It seems that Chyhir's court odyssey has not yet ended. On the one hand, he appealed the verdict before the Supreme Court. On the other, the prosecution also filed an appeal. Prosecutor Viktar Zhynhel told Belarusian Television on 31 May that Chyhir was given "a lenient sentence" and "unjustifiably acquitted of a number of charges."

Chyhir commented to RFE/RL's Belarusian Service on 1 June:

"What has Prosecutor Zhynhel to do [with my case]?! Everything is decided at a higher level. I'm sure that Prosecutor Zhynhel did not even write his speech on his own. That could be seen in the courtroom. When a new question appeared, a recess was announced, and Zhynhel ran to call someone to coordinate his further steps."

TWO INDEPENDENT NEWSPAPERS GET TWO WARNINGS EACH. Last week two independent newspapers, the Russian-language "Belorusskaya delovaya gazeta" and the bilingual "Narodnaya volya," received two warnings each from the State Press Committee. Two such warnings give the authorities grounds to seek a legal ban on the publications. Taking into account that another independent newspaper, the Belarusian-language "Nasha niva," was earlier given two warnings (see "RFE/RL Poland, Belarus, and Ukraine Report," 16 and 23 May 2000), "Belorusskaya delovaya gazeta" on 31 May concluded that the authorities have begun preparations for this fall's parliamentary elections by muzzling the independent press.

"Belorusskaya delovaya gazeta" was twice warned against "stirring up ethnic intolerance or discord." The committee detected the first offense in two articles published in February. Those articles, according to the newspaper, discussed how Poland and Israel have worked "toward the truth about Auschwitz." The committee's justification for the warning, as quoted by the newspaper, is of a particular interest:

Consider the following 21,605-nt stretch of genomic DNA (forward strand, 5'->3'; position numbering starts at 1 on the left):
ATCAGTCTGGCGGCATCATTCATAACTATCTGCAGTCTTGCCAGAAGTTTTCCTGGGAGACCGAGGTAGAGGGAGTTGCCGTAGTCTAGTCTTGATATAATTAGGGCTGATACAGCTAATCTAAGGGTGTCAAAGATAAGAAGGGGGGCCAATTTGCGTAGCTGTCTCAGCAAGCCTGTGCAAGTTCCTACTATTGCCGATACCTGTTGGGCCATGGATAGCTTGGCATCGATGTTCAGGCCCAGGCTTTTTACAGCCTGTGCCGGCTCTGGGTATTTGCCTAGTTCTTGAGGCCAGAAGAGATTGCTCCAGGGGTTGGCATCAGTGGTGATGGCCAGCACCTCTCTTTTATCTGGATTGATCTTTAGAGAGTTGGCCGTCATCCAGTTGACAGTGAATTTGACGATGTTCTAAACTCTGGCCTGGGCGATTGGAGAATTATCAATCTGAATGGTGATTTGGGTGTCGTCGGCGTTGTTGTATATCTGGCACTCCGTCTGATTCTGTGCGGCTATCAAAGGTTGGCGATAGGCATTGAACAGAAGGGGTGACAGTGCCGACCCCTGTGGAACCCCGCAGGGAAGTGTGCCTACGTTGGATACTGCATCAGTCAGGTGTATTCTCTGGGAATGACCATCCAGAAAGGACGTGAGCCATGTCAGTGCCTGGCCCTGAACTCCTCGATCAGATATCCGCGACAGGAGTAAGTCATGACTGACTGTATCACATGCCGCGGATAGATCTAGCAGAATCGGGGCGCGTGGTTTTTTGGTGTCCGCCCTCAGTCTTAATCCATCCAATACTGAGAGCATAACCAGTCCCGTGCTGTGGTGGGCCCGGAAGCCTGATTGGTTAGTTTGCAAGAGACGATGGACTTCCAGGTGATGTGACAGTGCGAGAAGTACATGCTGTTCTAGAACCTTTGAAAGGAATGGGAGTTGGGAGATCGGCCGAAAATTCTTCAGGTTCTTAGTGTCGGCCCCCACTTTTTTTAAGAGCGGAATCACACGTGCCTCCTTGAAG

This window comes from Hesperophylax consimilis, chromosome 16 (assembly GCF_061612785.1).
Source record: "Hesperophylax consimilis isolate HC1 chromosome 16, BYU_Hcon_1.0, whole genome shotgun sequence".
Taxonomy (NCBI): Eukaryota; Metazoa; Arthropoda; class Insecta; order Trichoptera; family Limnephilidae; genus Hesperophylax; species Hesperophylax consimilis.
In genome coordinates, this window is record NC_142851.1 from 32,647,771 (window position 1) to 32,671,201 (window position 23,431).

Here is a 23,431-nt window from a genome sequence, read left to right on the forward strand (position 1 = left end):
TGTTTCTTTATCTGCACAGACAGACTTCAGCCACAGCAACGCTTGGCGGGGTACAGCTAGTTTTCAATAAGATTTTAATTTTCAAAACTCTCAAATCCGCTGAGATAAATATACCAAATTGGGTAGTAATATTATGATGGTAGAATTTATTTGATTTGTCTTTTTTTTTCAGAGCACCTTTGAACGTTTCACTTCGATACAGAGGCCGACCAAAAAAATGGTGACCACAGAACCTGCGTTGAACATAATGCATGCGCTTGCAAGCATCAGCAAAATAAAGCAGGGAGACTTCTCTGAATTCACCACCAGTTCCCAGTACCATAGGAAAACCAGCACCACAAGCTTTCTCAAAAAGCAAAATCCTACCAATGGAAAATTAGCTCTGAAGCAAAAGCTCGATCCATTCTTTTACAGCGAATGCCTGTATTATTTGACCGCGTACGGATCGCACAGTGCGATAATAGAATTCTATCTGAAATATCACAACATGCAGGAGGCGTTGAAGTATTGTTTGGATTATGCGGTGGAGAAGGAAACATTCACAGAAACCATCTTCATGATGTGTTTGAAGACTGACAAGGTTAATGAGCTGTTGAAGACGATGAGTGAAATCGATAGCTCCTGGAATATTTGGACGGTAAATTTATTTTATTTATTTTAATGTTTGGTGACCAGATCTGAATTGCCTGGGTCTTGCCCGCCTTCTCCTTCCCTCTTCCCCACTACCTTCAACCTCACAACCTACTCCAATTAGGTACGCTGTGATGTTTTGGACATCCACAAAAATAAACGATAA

"To present the discussion between representatives of the Polish and Israeli communities regarding the reception of the Auschwitz tragedy, the newspaper used quotes from well-known or unknown persons, which allegedly characterize the relations between the Polish and Israeli nations. As a result of this used technique, the opinions of individuals that stir up ethnic intolerance are identified with the general attitude of one nation toward the other."

The second warning refers to a reader's letter published by "Belorusskaya delovaya gazeta" in March. According to the committee, the letter "insults the ethnic dignity of those Republic of Belarus citizens who are of Russian origin." To support the argument, the committee quoted from the letter: "We should realize a simple truth: the Russian Federation citizens [in Russian: rossiyane] are not a nation; owing to a number of reasons they have not completed their formation and do not have stable national traditions, except, of course, great-power chauvinism and the aspiration for easy money."

"Belorusskaya delovaya gazeta" responded:

"Not touching upon the meaning of this statement (particularly since it was impudently torn out of context), we will simply ascertain the obvious: only a blind person may fail to see that we have here in black and white: ROSSIYANE [Russian Federation citizens]. Russian Federation citizens, not Russians [in Russian: russkie]. So, we ask: Where does the State Press Committee see an insult to the ethnic dignity of those Republic of Belarus citizens who are of Russian origin?! And why has the committee failed to see an insult, for example, to the Tatars?"

"Belorusskaya delovaya gazeta" said it will sue State Press Committee Mikhail Padhayny, who signed the warnings, for his "absurd charges" against the newspaper.

COMPOSER'S DEATH IN LVIV INCITES ANTI-RUSSIAN SENTIMENT. Ukraine's well-known composer Ihor Bilozir died at the age of 45 on 28 May as a result of the fatal injury he sustained earlier the same month, after which he fell into coma. Bilozir was injured by Russian-speaking attackers who did not like his singing Ukrainian songs with friends in a cafe.